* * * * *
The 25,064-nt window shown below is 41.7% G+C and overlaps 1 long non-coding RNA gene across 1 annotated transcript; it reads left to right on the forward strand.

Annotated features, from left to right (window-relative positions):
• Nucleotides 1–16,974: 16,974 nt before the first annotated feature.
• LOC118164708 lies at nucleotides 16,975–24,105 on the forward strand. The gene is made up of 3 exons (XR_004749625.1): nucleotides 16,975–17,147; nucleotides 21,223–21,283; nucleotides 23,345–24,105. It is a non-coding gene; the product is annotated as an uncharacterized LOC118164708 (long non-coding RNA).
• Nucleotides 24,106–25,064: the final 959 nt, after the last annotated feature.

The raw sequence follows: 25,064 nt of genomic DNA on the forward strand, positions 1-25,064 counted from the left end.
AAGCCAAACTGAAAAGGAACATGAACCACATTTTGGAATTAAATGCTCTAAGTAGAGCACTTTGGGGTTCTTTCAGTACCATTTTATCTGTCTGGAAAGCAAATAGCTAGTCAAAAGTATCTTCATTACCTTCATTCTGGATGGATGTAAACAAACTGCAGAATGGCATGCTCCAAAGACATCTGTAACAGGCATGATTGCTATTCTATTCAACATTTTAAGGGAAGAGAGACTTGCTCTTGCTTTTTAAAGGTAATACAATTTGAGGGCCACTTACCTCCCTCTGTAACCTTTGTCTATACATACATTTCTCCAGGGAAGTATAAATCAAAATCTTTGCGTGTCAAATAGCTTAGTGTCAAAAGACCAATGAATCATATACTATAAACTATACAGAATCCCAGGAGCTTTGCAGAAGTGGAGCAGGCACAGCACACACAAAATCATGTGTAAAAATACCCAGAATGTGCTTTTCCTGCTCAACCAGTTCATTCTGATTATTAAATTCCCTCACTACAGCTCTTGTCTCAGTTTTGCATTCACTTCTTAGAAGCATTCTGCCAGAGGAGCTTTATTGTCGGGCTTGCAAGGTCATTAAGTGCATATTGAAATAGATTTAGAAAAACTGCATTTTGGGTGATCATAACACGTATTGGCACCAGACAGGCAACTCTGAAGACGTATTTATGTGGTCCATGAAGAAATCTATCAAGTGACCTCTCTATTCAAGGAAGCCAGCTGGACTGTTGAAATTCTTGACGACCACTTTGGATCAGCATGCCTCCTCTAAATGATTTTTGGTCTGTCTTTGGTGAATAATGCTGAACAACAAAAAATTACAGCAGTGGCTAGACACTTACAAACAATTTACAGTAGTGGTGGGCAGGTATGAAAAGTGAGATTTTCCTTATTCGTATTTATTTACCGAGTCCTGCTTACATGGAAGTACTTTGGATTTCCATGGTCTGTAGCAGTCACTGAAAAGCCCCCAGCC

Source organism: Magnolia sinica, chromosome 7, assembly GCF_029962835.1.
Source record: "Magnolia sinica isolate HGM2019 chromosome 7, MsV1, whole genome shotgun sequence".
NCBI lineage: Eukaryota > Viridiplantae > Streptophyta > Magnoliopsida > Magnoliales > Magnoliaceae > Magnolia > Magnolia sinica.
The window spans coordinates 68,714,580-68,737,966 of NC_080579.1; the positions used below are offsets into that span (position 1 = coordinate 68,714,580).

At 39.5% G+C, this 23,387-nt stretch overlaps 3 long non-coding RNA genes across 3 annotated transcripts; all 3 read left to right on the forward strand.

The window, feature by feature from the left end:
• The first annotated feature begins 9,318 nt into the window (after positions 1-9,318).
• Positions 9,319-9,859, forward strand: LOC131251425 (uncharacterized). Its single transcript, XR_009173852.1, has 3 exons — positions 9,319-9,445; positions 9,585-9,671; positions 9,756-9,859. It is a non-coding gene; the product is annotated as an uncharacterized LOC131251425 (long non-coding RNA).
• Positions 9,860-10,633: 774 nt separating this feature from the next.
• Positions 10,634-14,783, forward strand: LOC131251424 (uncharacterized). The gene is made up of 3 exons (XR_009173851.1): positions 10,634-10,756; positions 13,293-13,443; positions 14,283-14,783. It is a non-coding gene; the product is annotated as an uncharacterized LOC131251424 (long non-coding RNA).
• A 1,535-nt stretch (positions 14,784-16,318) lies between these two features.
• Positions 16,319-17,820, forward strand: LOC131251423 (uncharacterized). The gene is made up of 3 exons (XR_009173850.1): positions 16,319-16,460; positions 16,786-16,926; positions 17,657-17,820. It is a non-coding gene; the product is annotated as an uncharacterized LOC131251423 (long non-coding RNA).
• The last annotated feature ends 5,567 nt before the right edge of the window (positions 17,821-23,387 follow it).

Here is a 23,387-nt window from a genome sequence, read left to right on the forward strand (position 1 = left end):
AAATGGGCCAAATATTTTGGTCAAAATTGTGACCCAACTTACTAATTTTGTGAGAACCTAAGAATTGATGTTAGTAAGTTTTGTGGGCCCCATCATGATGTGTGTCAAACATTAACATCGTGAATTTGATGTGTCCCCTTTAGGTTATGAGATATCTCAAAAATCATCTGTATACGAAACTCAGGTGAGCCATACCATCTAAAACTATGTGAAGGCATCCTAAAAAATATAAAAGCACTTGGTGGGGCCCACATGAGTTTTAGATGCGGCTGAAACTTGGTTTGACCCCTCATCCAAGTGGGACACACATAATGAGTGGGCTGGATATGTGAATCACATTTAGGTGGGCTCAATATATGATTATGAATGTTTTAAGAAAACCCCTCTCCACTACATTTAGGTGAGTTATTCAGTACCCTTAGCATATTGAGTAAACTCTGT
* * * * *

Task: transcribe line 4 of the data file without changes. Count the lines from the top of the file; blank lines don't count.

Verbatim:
• LOC118164708 lies at nucleotides 16,975–24,105 on the forward strand. The gene is made up of 3 exons (XR_004749625.1): nucleotides 16,975–17,147; nucleotides 21,223–21,283; nucleotides 23,345–24,105. It is a non-coding gene; the product is annotated as an uncharacterized LOC118164708 (long non-coding RNA).